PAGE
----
Waverley, as is so aptly and intentionally implied by its full title Waverley: Or, Tis, Sixty Years Since is, by another school of opinion, Walter Scott’s attempt to describe the transition of Scotland from the third to the fourth stage of ‘conjectural history’: that is, from agriculture and feudalism to commerce and manufacture (Bruce, 2002). The words ‘Tis Sixty Years Since’ confirm Scott’s intention to compare rural highland Scotland of the mid-eighteenth century to its nascent industrial stage of the early nineteenth-century. Scott’s novel conforms to the Enlightenment theory that historical ‘progress’ will be engendered by an industrialized and enlightened age; and a progressive view of history is paramount for any country that anticipates economic revolution of the sort that Scotland had witnessed in England and wished to emulate herself.

In an important sense, Scott’s novel even goes beyond the traditional Enlightenment historical model by anticipating its next evolution. In Uglow’s elegant words ‘ . . . Scott’s work also opens discussions upon the nature of history: the inherently local nature of all historical reality, the effect of deception upon the historical record, the pathos of human lives wasted by the ambition of key individuals . . . No historian or novelist can free themselves from these issues and since this is the case Scott’s fiction retains its relevance’ (Uglow, 2002: p.10). These themes are conveyed by Scott through the central character Edward’s changing perception of history. In the first volume, Edward is of a highly Romantic disposition; in his peregrinations about the rural Scottish countryside he meets all sorts of charming and quaint historical figures such as Baron Cosmo — a man fascinated with the chivalric code (symbolizing the old history) — Donald Ben Lean (a cattle-rustler), Vich Ian Vohr (the local chieftain), and his beautiful daughter, Flora, who captivates the naïve Edward with tales of hunting, romance and music in France. Volume II portrays a sharp change in Edward’s historical perception: a change characterized by his confrontation with the harshness of reality. This realization is first intimated Edward hears of his father’s fall from political favour and of the news that he himself has lost his commission — being suspected of treason by the national government. Edward is now, in one critic’s words ‘transported into the public world of history’ (Uglow, 2002: p11). The gory battle of Prestonpans ends Edward’s romantic conception of war, and by the climax of volume two the scene is so comically-grotesque that the reader cannot but understand the protagonist to have experienced a moment of enantiodromia. This is most aptly shown in the scene where Baron Bradwardine removing the Pretender’s boots; a highly emblematic moment signaling the shift Scottish history away from feudalism and towards the age of capitalism and manufacture .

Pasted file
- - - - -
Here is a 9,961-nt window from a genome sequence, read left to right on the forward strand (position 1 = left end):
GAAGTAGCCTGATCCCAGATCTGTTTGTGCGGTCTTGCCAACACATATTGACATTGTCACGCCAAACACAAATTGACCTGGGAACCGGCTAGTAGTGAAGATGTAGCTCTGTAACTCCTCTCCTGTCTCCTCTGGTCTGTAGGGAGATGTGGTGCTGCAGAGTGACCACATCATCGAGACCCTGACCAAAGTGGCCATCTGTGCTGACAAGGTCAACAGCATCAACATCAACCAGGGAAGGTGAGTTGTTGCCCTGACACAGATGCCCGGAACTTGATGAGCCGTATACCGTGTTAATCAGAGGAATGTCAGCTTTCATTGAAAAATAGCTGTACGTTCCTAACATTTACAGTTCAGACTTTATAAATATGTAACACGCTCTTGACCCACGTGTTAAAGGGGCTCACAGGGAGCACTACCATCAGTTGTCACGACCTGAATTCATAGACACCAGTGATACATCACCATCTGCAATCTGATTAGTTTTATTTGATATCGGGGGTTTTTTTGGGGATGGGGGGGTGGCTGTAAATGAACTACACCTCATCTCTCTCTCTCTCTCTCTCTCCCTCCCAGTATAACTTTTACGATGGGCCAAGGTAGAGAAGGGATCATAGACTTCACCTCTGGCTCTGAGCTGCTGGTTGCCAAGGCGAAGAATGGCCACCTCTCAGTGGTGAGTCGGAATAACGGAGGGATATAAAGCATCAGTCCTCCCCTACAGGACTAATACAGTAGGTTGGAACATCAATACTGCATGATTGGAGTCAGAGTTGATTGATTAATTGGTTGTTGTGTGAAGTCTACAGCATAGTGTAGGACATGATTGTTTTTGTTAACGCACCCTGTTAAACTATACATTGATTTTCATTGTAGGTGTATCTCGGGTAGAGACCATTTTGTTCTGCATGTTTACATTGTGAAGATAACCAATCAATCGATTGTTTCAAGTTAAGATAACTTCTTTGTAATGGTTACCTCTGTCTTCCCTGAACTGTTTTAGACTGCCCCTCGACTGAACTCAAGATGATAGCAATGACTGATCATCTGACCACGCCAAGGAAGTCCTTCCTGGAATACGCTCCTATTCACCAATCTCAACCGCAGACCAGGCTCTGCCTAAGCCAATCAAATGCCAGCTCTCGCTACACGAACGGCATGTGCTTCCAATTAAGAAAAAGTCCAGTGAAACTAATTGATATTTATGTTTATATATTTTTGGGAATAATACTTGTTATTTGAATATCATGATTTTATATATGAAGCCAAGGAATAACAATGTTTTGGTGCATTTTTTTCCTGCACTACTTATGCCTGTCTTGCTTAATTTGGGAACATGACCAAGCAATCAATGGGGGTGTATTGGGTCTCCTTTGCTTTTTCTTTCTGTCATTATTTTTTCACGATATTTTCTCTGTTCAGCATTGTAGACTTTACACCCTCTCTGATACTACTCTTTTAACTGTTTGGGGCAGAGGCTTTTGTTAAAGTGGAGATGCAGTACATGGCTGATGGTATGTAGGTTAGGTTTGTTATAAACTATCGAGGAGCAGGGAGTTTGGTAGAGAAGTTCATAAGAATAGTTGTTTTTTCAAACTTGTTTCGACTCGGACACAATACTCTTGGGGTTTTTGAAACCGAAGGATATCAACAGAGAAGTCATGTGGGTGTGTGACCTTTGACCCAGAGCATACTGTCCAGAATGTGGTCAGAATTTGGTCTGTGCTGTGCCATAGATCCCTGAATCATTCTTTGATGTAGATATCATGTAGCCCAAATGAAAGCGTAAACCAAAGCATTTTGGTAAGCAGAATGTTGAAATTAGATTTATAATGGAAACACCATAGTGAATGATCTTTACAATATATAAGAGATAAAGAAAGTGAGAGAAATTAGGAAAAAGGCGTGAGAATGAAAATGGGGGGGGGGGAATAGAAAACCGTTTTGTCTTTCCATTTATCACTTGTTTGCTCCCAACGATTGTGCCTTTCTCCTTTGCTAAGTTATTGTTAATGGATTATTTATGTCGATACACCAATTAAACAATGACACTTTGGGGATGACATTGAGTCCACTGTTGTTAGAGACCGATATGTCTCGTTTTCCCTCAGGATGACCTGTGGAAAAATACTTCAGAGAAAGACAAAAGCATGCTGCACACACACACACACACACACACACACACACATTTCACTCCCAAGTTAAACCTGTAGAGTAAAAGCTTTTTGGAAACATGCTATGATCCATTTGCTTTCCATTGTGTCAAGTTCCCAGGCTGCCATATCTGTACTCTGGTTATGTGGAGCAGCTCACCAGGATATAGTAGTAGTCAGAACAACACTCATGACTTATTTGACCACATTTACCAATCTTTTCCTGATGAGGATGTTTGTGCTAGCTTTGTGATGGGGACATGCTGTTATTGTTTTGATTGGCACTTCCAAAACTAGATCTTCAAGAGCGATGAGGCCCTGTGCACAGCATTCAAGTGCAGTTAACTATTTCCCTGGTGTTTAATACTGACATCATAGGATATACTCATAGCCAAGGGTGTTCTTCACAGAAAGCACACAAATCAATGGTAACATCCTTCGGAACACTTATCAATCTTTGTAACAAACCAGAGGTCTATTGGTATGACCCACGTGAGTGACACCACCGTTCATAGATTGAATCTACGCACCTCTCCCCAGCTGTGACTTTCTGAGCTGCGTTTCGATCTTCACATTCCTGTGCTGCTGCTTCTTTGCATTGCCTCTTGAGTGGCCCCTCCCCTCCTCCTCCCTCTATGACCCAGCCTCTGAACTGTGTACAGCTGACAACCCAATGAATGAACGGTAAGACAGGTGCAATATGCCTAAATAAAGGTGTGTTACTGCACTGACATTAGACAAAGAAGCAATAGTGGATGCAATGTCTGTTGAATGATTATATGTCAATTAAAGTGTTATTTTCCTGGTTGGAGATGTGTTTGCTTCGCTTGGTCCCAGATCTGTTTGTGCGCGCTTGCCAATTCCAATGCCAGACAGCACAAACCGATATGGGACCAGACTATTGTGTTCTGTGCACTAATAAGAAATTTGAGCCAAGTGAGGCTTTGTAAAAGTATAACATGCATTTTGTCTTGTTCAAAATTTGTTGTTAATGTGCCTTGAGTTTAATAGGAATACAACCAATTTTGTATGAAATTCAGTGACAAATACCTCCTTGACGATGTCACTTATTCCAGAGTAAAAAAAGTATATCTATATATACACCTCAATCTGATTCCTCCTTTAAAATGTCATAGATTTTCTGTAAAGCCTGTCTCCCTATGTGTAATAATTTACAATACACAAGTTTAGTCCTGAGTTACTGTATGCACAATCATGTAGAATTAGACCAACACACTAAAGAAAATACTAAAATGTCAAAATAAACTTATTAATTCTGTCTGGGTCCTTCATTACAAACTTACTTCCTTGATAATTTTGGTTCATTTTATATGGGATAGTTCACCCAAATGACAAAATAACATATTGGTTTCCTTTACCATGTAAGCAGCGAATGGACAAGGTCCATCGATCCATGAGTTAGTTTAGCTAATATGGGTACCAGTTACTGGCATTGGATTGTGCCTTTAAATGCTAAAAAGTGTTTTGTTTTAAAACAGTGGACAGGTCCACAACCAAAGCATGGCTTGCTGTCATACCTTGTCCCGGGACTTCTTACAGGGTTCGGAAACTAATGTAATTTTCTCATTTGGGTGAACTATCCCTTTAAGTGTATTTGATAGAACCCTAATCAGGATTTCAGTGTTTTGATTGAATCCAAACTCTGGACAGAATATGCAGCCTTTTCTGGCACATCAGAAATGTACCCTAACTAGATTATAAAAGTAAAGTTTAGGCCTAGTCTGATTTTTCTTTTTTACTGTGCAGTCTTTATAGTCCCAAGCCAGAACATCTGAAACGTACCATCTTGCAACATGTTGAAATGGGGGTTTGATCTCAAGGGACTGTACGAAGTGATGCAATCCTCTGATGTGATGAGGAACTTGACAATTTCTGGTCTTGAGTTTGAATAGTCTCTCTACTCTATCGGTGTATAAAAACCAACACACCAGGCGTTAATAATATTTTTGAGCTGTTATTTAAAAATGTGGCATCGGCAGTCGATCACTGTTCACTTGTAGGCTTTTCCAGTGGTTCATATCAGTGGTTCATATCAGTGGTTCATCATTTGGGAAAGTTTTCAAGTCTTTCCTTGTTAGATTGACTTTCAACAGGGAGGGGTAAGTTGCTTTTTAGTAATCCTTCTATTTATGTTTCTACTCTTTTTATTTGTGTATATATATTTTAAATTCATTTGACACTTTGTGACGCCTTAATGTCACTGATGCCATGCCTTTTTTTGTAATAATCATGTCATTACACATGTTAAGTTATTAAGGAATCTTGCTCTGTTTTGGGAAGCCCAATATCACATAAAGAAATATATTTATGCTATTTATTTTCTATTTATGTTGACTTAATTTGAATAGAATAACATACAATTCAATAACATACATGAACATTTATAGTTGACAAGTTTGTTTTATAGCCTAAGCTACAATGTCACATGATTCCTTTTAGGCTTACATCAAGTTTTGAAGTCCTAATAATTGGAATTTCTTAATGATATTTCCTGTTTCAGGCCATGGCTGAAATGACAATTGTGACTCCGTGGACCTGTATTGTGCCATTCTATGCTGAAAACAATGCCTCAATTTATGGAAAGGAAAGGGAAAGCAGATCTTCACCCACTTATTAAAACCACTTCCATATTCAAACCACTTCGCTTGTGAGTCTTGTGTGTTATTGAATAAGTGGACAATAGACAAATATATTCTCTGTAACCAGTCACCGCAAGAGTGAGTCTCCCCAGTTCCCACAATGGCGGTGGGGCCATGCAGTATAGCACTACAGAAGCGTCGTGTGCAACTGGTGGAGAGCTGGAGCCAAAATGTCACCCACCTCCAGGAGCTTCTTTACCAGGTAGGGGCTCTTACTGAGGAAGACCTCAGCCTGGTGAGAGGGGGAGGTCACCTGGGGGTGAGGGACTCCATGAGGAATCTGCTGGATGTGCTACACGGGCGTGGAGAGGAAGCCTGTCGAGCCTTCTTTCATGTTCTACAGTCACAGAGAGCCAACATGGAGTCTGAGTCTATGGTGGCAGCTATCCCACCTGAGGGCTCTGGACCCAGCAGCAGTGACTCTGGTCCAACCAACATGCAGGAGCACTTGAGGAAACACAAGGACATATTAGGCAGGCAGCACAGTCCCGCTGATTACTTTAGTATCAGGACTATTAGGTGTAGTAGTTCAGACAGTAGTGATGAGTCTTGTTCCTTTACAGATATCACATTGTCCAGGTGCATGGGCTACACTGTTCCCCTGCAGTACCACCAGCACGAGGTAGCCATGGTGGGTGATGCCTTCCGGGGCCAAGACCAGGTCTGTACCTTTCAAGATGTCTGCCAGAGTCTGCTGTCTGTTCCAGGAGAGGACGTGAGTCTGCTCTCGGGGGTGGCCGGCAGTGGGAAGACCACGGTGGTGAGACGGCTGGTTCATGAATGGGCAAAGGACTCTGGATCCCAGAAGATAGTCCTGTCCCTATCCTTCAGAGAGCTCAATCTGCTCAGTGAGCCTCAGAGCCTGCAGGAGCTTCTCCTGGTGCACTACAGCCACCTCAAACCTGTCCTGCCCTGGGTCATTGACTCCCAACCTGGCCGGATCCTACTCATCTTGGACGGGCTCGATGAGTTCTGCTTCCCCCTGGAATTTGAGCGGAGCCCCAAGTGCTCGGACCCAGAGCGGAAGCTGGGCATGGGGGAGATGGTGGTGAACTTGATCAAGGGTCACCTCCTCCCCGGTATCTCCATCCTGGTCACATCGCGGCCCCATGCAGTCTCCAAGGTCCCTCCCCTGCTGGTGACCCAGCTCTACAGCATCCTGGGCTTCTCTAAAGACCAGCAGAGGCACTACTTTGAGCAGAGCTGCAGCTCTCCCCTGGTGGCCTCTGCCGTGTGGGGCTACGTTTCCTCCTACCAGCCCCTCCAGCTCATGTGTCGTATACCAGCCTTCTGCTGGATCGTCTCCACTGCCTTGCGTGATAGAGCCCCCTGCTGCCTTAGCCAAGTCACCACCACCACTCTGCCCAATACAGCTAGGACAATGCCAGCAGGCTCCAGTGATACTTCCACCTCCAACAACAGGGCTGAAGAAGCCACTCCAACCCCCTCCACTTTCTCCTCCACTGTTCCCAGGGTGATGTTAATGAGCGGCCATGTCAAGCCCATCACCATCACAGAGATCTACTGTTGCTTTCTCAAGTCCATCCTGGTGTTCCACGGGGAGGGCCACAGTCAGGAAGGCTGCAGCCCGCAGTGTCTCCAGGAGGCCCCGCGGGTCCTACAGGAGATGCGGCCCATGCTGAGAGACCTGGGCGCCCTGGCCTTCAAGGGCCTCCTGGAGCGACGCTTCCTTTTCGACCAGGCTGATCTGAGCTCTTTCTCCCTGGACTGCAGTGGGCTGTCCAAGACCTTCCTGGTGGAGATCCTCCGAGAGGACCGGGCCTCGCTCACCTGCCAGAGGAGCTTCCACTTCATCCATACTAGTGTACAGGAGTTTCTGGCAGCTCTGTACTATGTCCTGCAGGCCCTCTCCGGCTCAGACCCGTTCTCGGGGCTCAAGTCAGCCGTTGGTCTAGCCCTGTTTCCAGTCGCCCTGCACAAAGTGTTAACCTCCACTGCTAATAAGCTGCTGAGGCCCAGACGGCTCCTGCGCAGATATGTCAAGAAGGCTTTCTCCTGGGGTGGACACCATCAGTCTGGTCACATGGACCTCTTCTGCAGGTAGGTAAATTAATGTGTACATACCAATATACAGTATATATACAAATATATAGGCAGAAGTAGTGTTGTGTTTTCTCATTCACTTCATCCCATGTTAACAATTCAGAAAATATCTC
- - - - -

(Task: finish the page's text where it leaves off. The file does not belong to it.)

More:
Nonetheless, despite the above historical evidence suggesting Waverley to be, to a large extent, the product of Scottish Enlightenment ideas, much other evidence, both biographical and textual, can support the opposite view.

One powerful argument against a strong Enlightenment influence upon the book is the circumstances in which it was produced. Throughout his career Walter Scott was plagued by severe financial hardship; at no other time was this truer than the moment when he conceived of Waverley (Millgate, 1987). Scott himself confided in the Magnus Opus edition of Waverley published in 1829, that the book was the result of financial circumstances and necessity much more so than an attempt to incorporate the high ideals of the Scottish Enlightenment. Scott needed to make money, to write a ‘cash-cow’ in the words of one scholar (Millgate, 1987: p.102); if this were the case, then it is most unlikely that Scott would take up the esoteric and abstruse conceptions of Scottish Enlightenment philosophy in a book which he needed urgently to sell as many copies as possible. Furthermore, since the turn of the nineteenth-century, the popularity of the Scottish Enlightenment and its architects had waned and been largely replaced amongst the Scottish public’s affection by Christian pietism and radical Presbyterianism. A far more pragmatic decision — and one he is imputed to have made according to several scholars(Millgate, 1987) — was to write a novel of historical fiction — and so tap into the craze then sweeping the Scottish public.